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Radiation Emergencies
Emergency Response:

Using Environmental Monitoring Data

Emergency Preparedness
and Response

The RadNet (formerly Environmental Radiation Ambient Monitoring System) database is a rich source of radiation data from the environment around us. Used properly, the data can tell us a great deal. One example of its use is the long-term trends radionuclides in certain media. Below is the trend of tritium in precipitation.

Trend of H-3 (Tritium) in Precipitation

This trend is from monthly concentrations compiled between 1978-2001. (You can see the data on the Envirofacts website.) Data came from samples of rainfall,snow, or sleet that fell throughout the month and were then combined into a single sample for each station.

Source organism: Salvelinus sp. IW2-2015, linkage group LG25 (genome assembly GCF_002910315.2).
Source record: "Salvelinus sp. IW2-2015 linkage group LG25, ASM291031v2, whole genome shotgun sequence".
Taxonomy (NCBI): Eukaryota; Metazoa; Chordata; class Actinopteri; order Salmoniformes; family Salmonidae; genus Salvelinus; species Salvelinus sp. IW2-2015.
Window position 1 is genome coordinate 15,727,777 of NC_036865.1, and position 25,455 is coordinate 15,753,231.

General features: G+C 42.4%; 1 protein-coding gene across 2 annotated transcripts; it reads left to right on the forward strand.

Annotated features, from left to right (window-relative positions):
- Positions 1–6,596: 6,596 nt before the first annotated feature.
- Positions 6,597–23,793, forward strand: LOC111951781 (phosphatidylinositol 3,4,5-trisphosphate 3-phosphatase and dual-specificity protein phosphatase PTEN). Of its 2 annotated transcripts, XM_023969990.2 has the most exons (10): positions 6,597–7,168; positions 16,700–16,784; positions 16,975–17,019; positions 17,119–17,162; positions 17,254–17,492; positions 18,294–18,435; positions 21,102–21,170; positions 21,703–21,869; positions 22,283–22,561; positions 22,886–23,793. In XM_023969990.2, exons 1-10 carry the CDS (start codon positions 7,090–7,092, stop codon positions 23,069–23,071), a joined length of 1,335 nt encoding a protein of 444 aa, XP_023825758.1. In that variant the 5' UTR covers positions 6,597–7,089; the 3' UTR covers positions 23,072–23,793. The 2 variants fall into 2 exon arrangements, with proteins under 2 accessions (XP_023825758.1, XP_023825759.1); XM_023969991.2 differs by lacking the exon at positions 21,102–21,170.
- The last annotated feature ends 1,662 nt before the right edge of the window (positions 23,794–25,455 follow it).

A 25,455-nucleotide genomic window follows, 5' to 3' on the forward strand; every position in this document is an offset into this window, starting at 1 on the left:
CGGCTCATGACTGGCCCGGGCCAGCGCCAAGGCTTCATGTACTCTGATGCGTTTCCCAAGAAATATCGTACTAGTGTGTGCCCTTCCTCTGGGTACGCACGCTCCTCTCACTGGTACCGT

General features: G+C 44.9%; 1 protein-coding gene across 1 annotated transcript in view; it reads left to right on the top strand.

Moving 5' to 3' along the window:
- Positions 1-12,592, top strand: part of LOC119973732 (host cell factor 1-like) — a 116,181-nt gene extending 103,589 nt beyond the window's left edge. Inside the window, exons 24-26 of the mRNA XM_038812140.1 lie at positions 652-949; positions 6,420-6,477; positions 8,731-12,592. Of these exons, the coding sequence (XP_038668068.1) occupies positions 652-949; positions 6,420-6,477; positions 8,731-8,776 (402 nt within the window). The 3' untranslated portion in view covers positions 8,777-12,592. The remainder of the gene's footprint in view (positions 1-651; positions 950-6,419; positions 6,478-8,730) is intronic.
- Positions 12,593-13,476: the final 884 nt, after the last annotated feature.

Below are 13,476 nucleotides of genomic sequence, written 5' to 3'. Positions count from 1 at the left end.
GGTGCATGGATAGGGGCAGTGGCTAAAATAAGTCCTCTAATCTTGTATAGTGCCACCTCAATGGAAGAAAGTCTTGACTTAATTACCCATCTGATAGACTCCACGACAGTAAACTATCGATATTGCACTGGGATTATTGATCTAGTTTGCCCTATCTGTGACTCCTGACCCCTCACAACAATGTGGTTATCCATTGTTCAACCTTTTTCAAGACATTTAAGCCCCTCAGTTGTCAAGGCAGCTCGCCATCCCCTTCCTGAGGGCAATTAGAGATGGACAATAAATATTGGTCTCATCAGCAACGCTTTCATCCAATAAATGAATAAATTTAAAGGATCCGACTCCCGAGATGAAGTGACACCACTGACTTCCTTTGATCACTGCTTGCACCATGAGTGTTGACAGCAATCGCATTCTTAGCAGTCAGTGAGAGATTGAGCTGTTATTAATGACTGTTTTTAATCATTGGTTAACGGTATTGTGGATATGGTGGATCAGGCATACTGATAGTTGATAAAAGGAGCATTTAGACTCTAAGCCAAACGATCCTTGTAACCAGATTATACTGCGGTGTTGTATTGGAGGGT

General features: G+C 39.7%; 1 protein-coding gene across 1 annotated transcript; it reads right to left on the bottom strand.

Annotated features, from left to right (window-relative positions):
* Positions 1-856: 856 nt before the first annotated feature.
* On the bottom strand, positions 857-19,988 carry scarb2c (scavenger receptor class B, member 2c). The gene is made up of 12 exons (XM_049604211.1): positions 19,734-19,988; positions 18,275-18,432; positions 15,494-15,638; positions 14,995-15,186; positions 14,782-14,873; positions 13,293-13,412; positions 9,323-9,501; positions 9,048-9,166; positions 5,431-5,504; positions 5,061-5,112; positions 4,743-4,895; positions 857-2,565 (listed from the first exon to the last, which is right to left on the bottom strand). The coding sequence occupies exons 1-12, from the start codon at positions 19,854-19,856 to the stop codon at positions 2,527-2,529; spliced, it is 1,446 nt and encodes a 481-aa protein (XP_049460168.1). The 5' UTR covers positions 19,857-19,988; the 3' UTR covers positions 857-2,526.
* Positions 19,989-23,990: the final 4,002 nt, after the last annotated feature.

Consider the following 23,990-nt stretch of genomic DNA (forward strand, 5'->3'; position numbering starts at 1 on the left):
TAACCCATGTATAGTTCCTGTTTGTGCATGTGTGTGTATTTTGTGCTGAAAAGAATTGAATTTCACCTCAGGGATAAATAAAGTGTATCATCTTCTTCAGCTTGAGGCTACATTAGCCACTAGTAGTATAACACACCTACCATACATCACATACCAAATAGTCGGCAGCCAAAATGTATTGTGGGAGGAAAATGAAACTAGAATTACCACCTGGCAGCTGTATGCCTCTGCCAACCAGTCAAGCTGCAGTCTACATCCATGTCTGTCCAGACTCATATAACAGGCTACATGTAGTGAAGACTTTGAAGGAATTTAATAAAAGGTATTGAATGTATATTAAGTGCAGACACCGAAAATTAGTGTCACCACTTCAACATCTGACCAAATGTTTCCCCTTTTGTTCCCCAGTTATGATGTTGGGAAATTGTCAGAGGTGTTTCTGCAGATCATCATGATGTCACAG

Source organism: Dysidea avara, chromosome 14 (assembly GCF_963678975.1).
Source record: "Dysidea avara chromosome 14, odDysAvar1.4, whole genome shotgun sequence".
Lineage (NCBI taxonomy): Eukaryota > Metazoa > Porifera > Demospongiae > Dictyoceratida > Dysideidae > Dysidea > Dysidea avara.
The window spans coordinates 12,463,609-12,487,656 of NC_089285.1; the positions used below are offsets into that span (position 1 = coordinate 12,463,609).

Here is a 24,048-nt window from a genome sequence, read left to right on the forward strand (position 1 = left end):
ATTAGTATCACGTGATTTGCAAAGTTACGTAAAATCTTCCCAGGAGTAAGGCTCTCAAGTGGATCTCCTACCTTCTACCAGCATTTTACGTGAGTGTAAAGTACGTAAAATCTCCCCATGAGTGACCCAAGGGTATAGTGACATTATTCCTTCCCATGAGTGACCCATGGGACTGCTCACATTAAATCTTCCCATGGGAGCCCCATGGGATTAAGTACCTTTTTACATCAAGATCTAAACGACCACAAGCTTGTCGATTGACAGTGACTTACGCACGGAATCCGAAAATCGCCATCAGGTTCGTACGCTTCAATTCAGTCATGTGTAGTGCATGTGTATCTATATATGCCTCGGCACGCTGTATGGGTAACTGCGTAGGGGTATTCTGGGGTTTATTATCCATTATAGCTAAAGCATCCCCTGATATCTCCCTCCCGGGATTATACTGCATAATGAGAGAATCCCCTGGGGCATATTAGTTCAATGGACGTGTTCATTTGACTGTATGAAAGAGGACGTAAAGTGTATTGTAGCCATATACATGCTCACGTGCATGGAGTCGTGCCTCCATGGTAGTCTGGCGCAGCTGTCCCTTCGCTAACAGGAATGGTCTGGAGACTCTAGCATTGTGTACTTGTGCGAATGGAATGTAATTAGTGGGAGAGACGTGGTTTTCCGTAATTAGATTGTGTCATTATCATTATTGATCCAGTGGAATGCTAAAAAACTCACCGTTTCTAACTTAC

National Average H-3 Concentrations in Precipitation

Each sample was analyzed for tritium, and other radionuclides. The graph below shows the national average tritium concentration in precipitation. You can see from the graph that tritium concentration between 1978 and 1980 was in the range of 350 pico Curies per liter (pCi/l) and spiked to about 680 pCi/l during the last above ground nuclear test to levels below what instruments can detect.

 

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